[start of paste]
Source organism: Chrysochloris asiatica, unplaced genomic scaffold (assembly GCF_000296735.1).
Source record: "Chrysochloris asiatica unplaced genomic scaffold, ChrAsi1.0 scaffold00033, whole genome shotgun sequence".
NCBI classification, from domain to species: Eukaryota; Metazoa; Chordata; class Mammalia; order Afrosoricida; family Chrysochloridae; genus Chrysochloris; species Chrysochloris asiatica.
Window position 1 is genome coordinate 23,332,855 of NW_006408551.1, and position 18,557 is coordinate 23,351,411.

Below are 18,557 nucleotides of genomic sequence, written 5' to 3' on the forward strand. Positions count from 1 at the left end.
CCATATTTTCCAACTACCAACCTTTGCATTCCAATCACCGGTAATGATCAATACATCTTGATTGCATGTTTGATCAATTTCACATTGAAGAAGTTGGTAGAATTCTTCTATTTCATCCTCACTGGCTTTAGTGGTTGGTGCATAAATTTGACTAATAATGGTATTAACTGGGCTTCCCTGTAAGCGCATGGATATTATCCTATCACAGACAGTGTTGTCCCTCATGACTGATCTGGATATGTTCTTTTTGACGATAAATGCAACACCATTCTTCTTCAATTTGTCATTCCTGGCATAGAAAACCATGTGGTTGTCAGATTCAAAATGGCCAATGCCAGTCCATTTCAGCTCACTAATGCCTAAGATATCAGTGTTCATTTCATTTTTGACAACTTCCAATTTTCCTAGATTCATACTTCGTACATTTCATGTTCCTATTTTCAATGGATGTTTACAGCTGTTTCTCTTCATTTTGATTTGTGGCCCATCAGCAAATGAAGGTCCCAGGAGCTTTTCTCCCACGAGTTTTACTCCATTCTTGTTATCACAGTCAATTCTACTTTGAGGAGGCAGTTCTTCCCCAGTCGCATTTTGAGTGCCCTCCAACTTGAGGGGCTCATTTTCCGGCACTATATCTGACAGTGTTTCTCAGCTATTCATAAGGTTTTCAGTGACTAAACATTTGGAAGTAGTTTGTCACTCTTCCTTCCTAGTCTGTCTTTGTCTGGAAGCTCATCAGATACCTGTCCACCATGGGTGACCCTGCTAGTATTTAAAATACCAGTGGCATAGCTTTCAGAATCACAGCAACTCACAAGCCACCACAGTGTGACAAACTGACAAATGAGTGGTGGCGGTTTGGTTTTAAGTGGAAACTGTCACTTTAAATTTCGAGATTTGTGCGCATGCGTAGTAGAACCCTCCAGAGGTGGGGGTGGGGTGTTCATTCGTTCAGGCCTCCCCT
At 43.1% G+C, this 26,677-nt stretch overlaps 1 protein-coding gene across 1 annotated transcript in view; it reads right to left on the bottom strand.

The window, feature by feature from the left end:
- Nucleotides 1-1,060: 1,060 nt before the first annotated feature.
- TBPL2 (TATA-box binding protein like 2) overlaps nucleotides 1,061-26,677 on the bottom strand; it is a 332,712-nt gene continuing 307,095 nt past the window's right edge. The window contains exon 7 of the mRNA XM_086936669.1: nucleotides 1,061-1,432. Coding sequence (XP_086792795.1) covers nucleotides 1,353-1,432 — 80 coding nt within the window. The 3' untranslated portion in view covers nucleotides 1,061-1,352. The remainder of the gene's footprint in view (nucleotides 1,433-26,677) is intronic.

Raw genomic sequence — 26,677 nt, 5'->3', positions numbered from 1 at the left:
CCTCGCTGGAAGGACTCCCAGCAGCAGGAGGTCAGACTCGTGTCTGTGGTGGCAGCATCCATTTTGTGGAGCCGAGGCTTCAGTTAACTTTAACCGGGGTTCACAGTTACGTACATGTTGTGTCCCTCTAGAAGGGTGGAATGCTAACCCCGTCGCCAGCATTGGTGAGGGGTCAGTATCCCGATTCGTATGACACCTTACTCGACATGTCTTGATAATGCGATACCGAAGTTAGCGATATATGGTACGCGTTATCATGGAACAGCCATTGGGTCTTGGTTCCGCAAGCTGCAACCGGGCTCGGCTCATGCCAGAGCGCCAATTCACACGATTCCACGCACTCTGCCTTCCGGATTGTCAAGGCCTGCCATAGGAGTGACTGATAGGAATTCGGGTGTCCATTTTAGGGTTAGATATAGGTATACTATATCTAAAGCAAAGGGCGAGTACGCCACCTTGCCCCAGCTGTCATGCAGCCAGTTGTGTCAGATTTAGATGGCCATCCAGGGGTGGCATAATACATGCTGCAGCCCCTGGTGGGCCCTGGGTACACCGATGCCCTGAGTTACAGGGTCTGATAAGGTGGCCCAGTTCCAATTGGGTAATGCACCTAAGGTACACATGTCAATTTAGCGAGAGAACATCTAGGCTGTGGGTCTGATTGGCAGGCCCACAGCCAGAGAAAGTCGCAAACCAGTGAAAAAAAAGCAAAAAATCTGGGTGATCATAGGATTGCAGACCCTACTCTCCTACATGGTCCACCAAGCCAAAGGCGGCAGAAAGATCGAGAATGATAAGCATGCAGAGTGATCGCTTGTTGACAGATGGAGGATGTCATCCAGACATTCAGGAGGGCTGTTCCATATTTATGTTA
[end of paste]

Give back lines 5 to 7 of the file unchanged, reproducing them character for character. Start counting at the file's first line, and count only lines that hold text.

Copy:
Below are 18,557 nucleotides of genomic sequence, written 5' to 3' on the forward strand. Positions count from 1 at the left end.
CCATATTTTCCAACTACCAACCTTTGCATTCCAATCACCGGTAATGATCAATACATCTTGATTGCATGTTTGATCAATTTCACATTGAAGAAGTTGGTAGAATTCTTCTATTTCATCCTCACTGGCTTTAGTGGTTGGTGCATAAATTTGACTAATAATGGTATTAACTGGGCTTCCCTGTAAGCGCATGGATATTATCCTATCACAGACAGTGTTGTCCCTCATGACTGATCTGGATATGTTCTTTTTGACGATAAATGCAACACCATTCTTCTTCAATTTGTCATTCCTGGCATAGAAAACCATGTGGTTGTCAGATTCAAAATGGCCAATGCCAGTCCATTTCAGCTCACTAATGCCTAAGATATCAGTGTTCATTTCATTTTTGACAACTTCCAATTTTCCTAGATTCATACTTCGTACATTTCATGTTCCTATTTTCAATGGATGTTTACAGCTGTTTCTCTTCATTTTGATTTGTGGCCCATCAGCAAATGAAGGTCCCAGGAGCTTTTCTCCCACGAGTTTTACTCCATTCTTGTTATCACAGTCAATTCTACTTTGAGGAGGCAGTTCTTCCCCAGTCGCATTTTGAGTGCCCTCCAACTTGAGGGGCTCATTTTCCGGCACTATATCTGACAGTGTTTCTCAGCTATTCATAAGGTTTTCAGTGACTAAACATTTGGAAGTAGTTTGTCACTCTTCCTTCCTAGTCTGTCTTTGTCTGGAAGCTCATCAGATACCTGTCCACCATGGGTGACCCTGCTAGTATTTAAAATACCAGTGGCATAGCTTTCAGAATCACAGCAACTCACAAGCCACCACAGTGTGACAAACTGACAAATGAGTGGTGGCGGTTTGGTTTTAAGTGGAAACTGTCACTTTAAATTTCGAGATTTGTGCGCATGCGTAGTAGAACCCTCCAGAGGTGGGGGTGGGGTGTTCATTCGTTCAGGCCTCCCCT
At 43.1% G+C, this 26,677-nt stretch overlaps 1 protein-coding gene across 1 annotated transcript in view; it reads right to left on the bottom strand.